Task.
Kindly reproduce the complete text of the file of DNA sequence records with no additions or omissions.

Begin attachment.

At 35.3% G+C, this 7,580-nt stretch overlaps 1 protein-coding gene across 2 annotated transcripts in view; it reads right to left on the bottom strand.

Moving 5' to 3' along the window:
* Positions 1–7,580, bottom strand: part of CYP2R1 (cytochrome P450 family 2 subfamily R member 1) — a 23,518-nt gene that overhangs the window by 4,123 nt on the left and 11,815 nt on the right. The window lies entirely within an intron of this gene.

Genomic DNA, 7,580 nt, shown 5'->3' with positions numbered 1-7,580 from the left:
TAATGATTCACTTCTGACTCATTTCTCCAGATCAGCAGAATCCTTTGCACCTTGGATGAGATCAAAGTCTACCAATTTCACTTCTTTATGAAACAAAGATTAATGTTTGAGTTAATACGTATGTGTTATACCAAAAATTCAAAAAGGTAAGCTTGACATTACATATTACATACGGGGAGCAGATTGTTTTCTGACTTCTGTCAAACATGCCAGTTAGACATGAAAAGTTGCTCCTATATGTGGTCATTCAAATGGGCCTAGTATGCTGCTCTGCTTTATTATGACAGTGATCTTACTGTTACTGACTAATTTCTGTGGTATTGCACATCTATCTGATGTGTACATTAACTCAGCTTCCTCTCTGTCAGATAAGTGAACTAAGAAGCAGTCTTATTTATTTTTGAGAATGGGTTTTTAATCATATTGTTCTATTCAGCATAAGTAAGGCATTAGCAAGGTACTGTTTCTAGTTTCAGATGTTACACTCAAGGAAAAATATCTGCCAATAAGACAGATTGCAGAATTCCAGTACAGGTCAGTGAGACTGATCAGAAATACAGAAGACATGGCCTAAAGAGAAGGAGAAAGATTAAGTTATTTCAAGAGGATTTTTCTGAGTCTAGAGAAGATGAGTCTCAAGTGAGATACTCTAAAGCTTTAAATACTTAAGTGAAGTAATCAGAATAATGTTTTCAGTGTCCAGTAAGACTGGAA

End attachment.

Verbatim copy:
At 35.3% G+C, this 7,580-nt stretch overlaps 1 protein-coding gene across 2 annotated transcripts in view; it reads right to left on the bottom strand.

Moving 5' to 3' along the window:
* Positions 1–7,580, bottom strand: part of CYP2R1 (cytochrome P450 family 2 subfamily R member 1) — a 23,518-nt gene that overhangs the window by 4,123 nt on the left and 11,815 nt on the right. The window lies entirely within an intron of this gene.

Genomic DNA, 7,580 nt, shown 5'->3' with positions numbered 1-7,580 from the left:
TAATGATTCACTTCTGACTCATTTCTCCAGATCAGCAGAATCCTTTGCACCTTGGATGAGATCAAAGTCTACCAATTTCACTTCTTTATGAAACAAAGATTAATGTTTGAGTTAATACGTATGTGTTATACCAAAAATTCAAAAAGGTAAGCTTGACATTACATATTACATACGGGGAGCAGATTGTTTTCTGACTTCTGTCAAACATGCCAGTTAGACATGAAAAGTTGCTCCTATATGTGGTCATTCAAATGGGCCTAGTATGCTGCTCTGCTTTATTATGACAGTGATCTTACTGTTACTGACTAATTTCTGTGGTATTGCACATCTATCTGATGTGTACATTAACTCAGCTTCCTCTCTGTCAGATAAGTGAACTAAGAAGCAGTCTTATTTATTTTTGAGAATGGGTTTTTAATCATATTGTTCTATTCAGCATAAGTAAGGCATTAGCAAGGTACTGTTTCTAGTTTCAGATGTTACACTCAAGGAAAAATATCTGCCAATAAGACAGATTGCAGAATTCCAGTACAGGTCAGTGAGACTGATCAGAAATACAGAAGACATGGCCTAAAGAGAAGGAGAAAGATTAAGTTATTTCAAGAGGATTTTTCTGAGTCTAGAGAAGATGAGTCTCAAGTGAGATACTCTAAAGCTTTAAATACTTAAGTGAAGTAATCAGAATAATGTTTTCAGTGTCCAGTAAGACTGGAA